• Kelley asked how they would meet the budget. 

    • Catalano asked about the renovations to the main office and new building and if they were built into this budget. 

      • De La Guerra said it isn’t because it’s a capital expenditure and paid out of the organization as a cash expense. 

      • Catalano asked where the proceeds from selling an asset goes and De La Guerra said it goes into the capital account. 

    • If approved as is, the 2022 budget would end with $4.4 million in operating reserves. 

    • She shared a slide with 2022 strategic investments of $1.6 million for:

      • Heaton collaboration pilot program $92,575 for 2022 and $508,496 over three years.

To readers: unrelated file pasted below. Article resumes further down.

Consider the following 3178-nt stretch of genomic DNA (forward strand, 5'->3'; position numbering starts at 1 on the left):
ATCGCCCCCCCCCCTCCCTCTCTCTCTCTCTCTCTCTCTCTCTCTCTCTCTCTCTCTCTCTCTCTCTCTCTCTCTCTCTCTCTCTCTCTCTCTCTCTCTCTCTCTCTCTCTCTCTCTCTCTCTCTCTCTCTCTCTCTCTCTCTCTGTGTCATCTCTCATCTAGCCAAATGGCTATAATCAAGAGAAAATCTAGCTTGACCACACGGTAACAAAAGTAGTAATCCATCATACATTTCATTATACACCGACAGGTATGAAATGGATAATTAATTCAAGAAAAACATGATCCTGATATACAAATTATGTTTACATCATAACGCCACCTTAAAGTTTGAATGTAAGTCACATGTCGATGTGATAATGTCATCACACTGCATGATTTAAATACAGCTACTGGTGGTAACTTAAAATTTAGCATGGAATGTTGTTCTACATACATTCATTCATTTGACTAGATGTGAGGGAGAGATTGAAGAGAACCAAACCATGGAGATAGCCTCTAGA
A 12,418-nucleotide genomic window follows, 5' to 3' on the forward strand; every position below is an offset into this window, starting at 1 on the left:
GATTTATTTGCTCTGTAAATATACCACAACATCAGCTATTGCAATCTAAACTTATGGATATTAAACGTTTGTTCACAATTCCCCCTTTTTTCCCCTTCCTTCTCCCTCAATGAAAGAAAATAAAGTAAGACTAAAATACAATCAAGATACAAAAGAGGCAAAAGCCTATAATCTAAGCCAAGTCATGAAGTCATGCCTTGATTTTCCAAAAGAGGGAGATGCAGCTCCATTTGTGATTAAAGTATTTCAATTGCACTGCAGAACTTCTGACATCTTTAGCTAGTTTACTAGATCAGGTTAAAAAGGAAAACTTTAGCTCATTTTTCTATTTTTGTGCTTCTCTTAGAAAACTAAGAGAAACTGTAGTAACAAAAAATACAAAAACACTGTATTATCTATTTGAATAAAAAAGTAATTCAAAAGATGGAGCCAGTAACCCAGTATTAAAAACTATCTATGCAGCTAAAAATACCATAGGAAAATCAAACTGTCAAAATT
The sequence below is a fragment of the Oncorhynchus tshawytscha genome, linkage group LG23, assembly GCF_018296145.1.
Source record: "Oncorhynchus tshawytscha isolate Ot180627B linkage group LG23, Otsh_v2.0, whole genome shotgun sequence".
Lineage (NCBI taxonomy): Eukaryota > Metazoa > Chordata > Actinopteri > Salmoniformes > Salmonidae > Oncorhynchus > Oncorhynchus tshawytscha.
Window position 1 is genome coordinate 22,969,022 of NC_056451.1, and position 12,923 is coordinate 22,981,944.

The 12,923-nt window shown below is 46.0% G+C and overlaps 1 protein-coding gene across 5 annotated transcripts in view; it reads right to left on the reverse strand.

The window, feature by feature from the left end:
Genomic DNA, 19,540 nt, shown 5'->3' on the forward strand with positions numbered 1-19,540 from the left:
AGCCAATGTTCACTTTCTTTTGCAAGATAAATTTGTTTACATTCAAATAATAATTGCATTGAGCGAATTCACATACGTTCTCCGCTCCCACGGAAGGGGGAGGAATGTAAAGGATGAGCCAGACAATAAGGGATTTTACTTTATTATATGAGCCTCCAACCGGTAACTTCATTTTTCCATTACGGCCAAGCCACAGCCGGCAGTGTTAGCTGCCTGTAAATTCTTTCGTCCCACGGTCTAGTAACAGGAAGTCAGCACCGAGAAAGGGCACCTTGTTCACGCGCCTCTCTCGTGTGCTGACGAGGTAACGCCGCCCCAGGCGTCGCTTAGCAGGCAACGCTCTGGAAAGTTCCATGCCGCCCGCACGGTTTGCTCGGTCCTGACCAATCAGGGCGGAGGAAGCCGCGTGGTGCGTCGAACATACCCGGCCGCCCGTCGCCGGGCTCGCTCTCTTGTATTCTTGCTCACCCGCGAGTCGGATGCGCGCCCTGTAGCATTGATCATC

• Adult literacy program $100,000 for 2022 and $549,280 over the next three years. 

      • Increasing youth education & enrichment programs for $604,208 from 2022-2024.

        • Provided at Fresno Housing-owned properties and would continue with Boys & Girls Club where successful. 

        • Kelley asked if these could be supported through grant funds. Hanrahan said the Ed Corps has not been very active in past years, but they have discussed “reactivating it.” They would like to explore it and look into adding a grant writer for that. 

        • Kelley said, “I think it’s a missed opportunity if we don’t.” “These line items would be a prime opportunity for grant funding.”

        • Catalano said they are going to burn through their funding streams if not. 

        • Kelley said possibly even giving existing employees that task of writing grants, rather than hiring from outside, would be an option to explore.